Kreidefelsen
partager
mail
License license
loading...
Loading ...

Photo panoramique par Frank Ellmerich EXPERT Pris 09:00, 25/10/2011 - Views loading...

Advertisement

Kreidefelsen

The World > Europe > Germany > Rügen

  • J'aime / J'aime pas
  • thumbs up
  • thumbs down

From Wikipedia, the free encyclopedia

Chalk Cliffs on Rügen (German: Kreidefelsen auf Rügen) is an oil painting of circa 1818 by the German Romantic artist Caspar David Friedrich.

In January 1818, Caspar David Friedrich married Christiane Caroline Bommer, who was about 20 years his junior. On their honeymoon in July and August 1818, they visited relatives in Neubrandenburg and Greifswald. From there, the couple undertook an excursion to the island of Rügen with Friedrich's brother Christian. The painting appears as a celebration of the couple's union.

The painting depicts the view from the chalk cliffs of the Stubbenkammer, at that time one of the most famous lookout points on the island. It is frequently but incorrectly believed that the Wissower Klinken outcrops in particular were a model for the painting; however, these did not exist at the time of the painting's creation, but appeared later because of erosion. Friedrich often composed his landscapes from carefully chosen elements of different sketches, so that a specific location is not necessarily discernible.

In the foreground, two trees, whose leaves cover the upper third of the painting, frame the scenery. Two men and a woman in town clothes gaze in wonder at the view. The thin figure in the middle is usually interpreted as Caspar David Friedrich himself.[2] His hat lies beside him as a sign of humility. He seeks for a foothold in the grass as a symbol of the transience of life and looks into the abyss opening before him—the abyss of death. On the right, the man with crossed arms leans against the trunk of a dying tree and looks far out to the sea. The two tiny sailboats stand as symbols for the soul which opens to eternal life and correspond to the figures of the two men.[2] On the left, the woman in a red dress (who is usually identified as Friedrich's wife Caroline)[2] sits beside an almost dried-up shrub: only the twigs around her face are leafing out. With her right hand she points either at the abyss or at the flowers bordering it. In contrast to the men, who gaze either at the abyss or into the distance, she communicates with the other figures—whether she feels threatened by the abyss or compelled by the natural beauty is unclear.

The colors of the figure's clothes are also symbolic. The middle figure is blue, the color of faith; the left figure is red, that of love; and the right figure is green, that of hope. Thus they can be interpreted as embodiments of the three Christian theological virtues: faith, hope and love.[2] The art historian Helmut Börsch-Supan sees in the picture a representation of Friedrich's relation to death, and the threat to life by death: "clear [...] as almost never before, but at the same time also in an unusually serene mood".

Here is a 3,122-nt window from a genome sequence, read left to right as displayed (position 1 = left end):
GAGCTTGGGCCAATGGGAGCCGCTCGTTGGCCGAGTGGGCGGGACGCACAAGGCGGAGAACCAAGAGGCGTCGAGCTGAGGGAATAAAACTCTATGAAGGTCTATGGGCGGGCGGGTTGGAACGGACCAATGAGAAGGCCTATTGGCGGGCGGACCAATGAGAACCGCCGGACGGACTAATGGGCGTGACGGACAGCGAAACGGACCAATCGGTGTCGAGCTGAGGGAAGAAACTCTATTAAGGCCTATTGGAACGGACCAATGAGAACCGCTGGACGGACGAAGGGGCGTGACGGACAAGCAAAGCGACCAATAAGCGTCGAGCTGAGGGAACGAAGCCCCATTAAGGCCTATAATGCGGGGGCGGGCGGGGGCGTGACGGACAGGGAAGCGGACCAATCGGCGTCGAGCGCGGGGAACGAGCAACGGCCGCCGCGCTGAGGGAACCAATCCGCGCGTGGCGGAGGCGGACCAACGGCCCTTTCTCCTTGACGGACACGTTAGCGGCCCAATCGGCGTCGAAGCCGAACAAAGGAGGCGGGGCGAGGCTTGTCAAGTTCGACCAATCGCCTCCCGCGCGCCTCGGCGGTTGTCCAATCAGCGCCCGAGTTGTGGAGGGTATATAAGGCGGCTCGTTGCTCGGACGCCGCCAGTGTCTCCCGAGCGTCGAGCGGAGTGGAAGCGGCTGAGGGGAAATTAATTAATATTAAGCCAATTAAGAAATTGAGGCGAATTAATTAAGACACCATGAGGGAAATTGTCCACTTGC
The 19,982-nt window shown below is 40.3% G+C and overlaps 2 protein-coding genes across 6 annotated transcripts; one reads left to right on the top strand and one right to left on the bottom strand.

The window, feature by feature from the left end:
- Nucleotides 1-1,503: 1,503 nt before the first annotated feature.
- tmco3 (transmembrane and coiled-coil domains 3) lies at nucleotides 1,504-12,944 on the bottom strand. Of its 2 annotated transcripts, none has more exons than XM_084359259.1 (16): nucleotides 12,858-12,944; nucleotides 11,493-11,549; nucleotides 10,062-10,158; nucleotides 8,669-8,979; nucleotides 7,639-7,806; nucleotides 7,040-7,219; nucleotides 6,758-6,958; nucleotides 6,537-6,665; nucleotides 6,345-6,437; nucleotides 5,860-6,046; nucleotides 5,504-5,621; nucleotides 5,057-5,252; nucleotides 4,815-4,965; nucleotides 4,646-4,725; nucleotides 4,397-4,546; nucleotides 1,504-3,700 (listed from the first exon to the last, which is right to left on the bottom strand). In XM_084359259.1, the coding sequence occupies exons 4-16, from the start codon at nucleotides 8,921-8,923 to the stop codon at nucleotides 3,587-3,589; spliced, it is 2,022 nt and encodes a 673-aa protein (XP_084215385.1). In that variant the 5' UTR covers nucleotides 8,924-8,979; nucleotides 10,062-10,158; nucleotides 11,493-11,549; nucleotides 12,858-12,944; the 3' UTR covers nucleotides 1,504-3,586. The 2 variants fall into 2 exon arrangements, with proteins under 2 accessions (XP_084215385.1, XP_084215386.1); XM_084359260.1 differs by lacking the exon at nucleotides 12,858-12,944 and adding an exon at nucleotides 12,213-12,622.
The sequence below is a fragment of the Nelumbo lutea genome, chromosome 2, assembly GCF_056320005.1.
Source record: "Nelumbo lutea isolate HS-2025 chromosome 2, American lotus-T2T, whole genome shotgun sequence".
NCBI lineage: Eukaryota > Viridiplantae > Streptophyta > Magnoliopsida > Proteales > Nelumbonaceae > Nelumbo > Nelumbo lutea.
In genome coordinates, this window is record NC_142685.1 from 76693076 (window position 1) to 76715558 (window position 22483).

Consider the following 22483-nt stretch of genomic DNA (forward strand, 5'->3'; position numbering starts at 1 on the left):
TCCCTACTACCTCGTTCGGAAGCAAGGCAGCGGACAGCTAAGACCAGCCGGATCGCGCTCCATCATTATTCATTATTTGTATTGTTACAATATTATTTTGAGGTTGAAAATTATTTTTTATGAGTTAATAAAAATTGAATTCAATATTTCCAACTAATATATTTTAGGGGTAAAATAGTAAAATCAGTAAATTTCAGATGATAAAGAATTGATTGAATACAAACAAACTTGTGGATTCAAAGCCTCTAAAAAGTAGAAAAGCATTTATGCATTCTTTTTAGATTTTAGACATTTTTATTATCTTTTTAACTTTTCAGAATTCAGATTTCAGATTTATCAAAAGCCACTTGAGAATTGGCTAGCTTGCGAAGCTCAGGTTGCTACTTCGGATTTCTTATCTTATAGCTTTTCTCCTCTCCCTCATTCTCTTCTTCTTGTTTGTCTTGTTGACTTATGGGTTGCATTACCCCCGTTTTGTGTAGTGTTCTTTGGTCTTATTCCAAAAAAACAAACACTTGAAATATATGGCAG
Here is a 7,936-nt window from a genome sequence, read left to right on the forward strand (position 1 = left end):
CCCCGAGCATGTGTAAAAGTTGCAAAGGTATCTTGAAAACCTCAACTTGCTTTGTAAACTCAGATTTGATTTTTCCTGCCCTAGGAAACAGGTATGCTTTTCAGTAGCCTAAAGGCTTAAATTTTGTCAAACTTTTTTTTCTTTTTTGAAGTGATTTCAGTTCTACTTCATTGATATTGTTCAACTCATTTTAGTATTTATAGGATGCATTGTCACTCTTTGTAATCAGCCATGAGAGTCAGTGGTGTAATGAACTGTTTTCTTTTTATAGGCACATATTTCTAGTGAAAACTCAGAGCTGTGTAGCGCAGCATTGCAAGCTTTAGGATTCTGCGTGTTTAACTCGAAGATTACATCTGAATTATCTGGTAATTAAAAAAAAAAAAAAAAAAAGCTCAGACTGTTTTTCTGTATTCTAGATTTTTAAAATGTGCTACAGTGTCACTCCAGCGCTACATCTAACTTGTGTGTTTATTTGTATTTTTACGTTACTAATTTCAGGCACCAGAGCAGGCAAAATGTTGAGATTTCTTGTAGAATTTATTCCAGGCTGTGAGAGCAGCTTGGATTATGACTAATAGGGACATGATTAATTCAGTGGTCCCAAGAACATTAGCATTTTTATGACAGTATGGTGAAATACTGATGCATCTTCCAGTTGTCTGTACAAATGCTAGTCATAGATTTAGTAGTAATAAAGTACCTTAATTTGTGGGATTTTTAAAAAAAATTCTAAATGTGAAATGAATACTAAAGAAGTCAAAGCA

comments powered by Disqus

Images à proximité de Rügen

map

A: Wissower Klinken

Par Frank Ellmerich, à 310 mètres

From Wikipedia, the free encyclopediaTranslation with Google TranslatorThe latches were Wissower a ch...

Wissower Klinken

B: Stubbenkammer

Par Frank Ellmerich, A 1.5 km

From Wikipedia, the free encyclopediaTranslated with Google TranslatorAs Stubbenkammer the immediate ...

Stubbenkammer

C: Tierpark Sassnitz

Par Jan Andersson, A 2.6 km

Der Tierpark Sassnitz liegt am Rande der Stadt, etwas versteckt in den alten Buchenwäldern des Nation...

Tierpark Sassnitz

D: Statue

Par Jan Andersson, A 2.8 km

Die Statue wurde 1973 von Künstler Reinhard Schmidt erstellt und wurde für die Opfer der den National...

Statue

E:

Par David Borchardt, A 3.1 km

H: Sassnitz Deutschland Rugen

Par Jan Andersson, A 3.7 km

Sassnitz bestand ursprünglich aus zwei Standorten:. Crampas und Sassnitz 1906 wurden gepoolt und Sass...

Sassnitz Deutschland Rugen

I: Brücke in Sassnitz

Par Jan Andersson, A 3.7 km

Fußgängerbrücke zum Stadthafen und Umgestaltung des Rügenplatzes Für die städtebauliche Entwicklung d...

Brücke in Sassnitz

J: Ruegen Harbor

Par K.Stützenberger, A 3.7 km

http://de.wikipedia.org/wiki/Sassnitz

Ruegen Harbor

Ce panorama é été pris à Rügen, Germany

Ceci est un aperçu de Germany

Germany? Before the beginning there was Ginnungagap, an empty space of nothingness, filled with pure creative power. (Sort of like the inside of my head.)

And it ends with Ragnarok, the twilight of the Gods. In between is much fighting, betrayal and romance. Just as a good Godly story should be.

Heroes have their own graveyard called Valhalla. Unfortunately we cannot show you a panorama of it at this time, nor of the lovely Valkyries who are its escort service.

Hail Odin, wandering God wielding wisdom and wand! Hail Freya, hail Tyr, hail Thor!

Odin made the many lakes and the fish in them. In his traverses across the lands he caused there to be the Mulheim Bridge in Cologne, as did he make the Mercury fountain, Mercury being of his nature.

But it is to the mighty Thor that the Hammering Man gives service.

Between the time of the Nordic old ones and that of modern Frankfort there may have been a T.Rex or two on the scene. At least some mastodons for sure came through for lunch, then fell into tar pits to become fossils for us to find.

And there we must leave you, O my most pure and holy children.

Text by Steve Smith.

Partager ce panorama